Dabbling

Last week’s post on piano-playing and success is still swirling around in my brain.

How many hobbies have I had?

  • Piano
  • Jewelry-making
  • Tennis
  • Rock-climbing
  • Painting
  • Fortune-telling (I was nine. My “crystal ball” was a marble.)
  • Embroidery and sewing

I’m certain I’ve forgotten some.

Writing used to be a hobby. Now I try to think of it as work, although that’s difficult when nobody’s ever paid me for it (a short story will be published and paid for soon, though!)

In looking over that list, I feel the familiar itch. Most of the supplies and gear necessary for those hobbies are in closets or the garage or the Love Shack (aka Writing Studio aka Guest Room). With enough time on my hands, I could create a new bracelet, or force my feet into the toe-bending climbing shoes. With the exception of fortune-telling, each of those hobbies are things I’d love to do, right at this moment.

But I had to make some choices, because I was dabbling. Dabbling in so many things meant I wasn’t getting good at any of them, and remember, writing used to be a hobby. I felt like if I wanted to be good at something, I had to sacrifice some of those other things, because I just don’t have the time to be good at all of them. It’s not possible – at leastĀ  not for me, not right now.

I chose writing. Maybe once Maverick starts school, or maybe even before that, I’ll find some time and energy for one or two of those other things. I mean, I wish, I hope it can be that way. Can I do them all? I don’t know the answer to that question. Because I still want to be a good mom and a good wife and while I don’t need to excel in each of those hobbies, some of them aren’t as much fun if I totally suck.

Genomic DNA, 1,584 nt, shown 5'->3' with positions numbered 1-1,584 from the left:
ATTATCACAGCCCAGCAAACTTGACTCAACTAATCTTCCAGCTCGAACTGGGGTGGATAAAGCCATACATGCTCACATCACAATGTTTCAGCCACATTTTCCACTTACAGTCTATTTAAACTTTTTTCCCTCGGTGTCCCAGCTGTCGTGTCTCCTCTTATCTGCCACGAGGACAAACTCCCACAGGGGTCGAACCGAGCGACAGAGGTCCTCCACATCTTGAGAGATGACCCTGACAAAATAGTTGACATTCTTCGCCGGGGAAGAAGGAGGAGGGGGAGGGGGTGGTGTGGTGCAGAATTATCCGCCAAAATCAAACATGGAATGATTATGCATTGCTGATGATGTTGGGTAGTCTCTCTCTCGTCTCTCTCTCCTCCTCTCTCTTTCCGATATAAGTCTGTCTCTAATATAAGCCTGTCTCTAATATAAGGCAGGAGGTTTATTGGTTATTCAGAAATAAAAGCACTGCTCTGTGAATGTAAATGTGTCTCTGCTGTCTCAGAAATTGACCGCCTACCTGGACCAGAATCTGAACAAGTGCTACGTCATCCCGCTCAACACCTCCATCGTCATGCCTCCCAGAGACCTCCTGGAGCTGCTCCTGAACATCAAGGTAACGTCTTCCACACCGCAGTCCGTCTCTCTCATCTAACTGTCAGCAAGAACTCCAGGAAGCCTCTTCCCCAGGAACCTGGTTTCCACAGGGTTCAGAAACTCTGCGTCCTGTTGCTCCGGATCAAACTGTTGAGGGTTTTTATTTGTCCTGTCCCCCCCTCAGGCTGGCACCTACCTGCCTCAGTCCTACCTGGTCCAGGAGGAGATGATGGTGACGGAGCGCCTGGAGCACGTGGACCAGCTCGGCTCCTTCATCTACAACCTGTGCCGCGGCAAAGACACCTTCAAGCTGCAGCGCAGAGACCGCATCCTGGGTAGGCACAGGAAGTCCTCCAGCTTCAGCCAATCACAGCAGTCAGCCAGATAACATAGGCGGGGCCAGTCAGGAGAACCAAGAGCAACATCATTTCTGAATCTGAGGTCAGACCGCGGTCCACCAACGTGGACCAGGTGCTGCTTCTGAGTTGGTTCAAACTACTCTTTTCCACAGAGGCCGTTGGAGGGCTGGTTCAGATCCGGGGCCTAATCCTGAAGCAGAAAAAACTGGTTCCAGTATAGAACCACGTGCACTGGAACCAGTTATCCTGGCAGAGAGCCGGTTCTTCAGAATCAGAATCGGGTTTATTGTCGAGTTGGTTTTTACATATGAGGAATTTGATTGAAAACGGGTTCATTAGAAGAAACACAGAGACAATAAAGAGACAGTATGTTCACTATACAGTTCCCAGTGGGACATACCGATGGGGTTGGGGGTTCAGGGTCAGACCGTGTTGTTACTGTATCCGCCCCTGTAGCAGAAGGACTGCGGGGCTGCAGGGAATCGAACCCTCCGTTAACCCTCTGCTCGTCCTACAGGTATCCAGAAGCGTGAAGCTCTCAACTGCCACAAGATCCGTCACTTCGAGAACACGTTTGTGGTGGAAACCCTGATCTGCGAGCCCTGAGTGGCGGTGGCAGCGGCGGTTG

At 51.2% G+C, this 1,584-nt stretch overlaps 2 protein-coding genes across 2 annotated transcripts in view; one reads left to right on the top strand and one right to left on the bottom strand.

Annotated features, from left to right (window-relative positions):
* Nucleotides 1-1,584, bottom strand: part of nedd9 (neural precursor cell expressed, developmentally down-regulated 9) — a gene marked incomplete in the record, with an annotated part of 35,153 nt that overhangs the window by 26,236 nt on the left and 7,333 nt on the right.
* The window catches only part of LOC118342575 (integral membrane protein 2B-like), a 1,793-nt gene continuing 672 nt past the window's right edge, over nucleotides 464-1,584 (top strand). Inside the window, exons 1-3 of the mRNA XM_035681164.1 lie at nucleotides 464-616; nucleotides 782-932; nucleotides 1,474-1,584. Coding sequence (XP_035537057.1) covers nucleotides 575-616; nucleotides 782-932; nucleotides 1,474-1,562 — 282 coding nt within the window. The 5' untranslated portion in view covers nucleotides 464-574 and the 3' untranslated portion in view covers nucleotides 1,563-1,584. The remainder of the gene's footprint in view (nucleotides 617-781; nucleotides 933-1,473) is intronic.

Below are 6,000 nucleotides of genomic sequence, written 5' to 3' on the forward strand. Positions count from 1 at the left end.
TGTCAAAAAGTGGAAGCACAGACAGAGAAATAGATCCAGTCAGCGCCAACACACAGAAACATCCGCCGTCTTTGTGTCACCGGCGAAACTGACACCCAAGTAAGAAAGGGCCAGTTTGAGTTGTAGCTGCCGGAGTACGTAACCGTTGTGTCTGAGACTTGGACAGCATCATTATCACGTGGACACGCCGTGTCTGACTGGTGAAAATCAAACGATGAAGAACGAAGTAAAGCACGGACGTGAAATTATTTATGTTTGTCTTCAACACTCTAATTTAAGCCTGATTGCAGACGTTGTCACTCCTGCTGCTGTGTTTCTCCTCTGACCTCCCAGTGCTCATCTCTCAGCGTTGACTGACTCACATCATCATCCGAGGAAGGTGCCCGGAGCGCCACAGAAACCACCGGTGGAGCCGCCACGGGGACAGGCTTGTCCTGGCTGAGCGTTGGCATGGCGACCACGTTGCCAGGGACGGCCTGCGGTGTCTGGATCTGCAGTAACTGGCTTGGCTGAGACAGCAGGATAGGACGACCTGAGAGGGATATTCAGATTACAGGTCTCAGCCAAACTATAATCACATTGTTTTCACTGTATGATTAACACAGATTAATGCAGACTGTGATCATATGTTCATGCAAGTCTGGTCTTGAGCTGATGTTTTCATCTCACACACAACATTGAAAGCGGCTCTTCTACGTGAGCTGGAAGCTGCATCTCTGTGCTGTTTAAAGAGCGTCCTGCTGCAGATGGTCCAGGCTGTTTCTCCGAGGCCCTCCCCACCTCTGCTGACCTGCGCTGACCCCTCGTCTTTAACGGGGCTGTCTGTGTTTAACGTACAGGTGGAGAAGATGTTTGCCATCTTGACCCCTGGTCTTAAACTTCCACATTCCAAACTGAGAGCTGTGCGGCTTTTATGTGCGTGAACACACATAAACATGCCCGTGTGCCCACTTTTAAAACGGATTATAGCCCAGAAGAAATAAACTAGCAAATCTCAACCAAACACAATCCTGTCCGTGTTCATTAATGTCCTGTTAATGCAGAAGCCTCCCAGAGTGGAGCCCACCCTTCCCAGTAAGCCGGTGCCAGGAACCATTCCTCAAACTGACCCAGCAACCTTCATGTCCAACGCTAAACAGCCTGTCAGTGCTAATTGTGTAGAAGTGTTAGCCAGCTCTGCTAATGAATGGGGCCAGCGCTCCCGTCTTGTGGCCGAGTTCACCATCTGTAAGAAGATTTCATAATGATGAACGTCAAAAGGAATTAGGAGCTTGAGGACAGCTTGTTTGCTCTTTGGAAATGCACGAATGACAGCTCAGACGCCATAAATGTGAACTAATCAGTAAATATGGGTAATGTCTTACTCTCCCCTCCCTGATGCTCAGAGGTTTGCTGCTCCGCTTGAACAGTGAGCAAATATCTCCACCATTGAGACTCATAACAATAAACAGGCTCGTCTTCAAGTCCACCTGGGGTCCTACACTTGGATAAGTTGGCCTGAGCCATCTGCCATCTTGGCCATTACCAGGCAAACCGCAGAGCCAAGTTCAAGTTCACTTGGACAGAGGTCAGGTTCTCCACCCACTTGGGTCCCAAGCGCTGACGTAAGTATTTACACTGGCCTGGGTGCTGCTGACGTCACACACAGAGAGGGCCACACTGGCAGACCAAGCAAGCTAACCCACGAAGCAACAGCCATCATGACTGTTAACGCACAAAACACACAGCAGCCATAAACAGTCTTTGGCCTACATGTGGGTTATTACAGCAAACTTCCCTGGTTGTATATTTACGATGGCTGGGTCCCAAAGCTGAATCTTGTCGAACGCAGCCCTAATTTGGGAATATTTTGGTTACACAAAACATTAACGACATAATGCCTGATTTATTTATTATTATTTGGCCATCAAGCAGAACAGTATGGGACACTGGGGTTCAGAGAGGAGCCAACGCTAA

Is the choice really: dabble in many, or excel in a select few? Anybody want to weigh in with some advice?

Parenting and Productivity

Before I had Z, I considered myself fairly productive. I finished the first draft of a novel, which seemed like a pretty big deal at the time. It took me about two years.

After Z, I finished another novel draft in one year. My third one took about six months or so.

Today, just finished the first draft of my fourth novel, and it took less then three months. (It’s really really short, and really really horrible, but that’s what revision is for.)

So what I’m wondering is, am I more productive with the writing because I know how fleeting free time is, so I don’t waste it? Or is it that I’m “growing up” finally, and getting a little more self-disciplined? Or am IĀ  a more effective writer, because of all the practice? Or all of those, or none?

And before you think I’m writing more because I’ve let housework fall by the wayside, no, I can assure you, I’ve always let housework fall by the wayside. (And I always will.) (Yes, that’s a promise.)

Does anyone else have experience with this – whether for you, or someone you know? More productive with kids, as unbelievable as it sounds?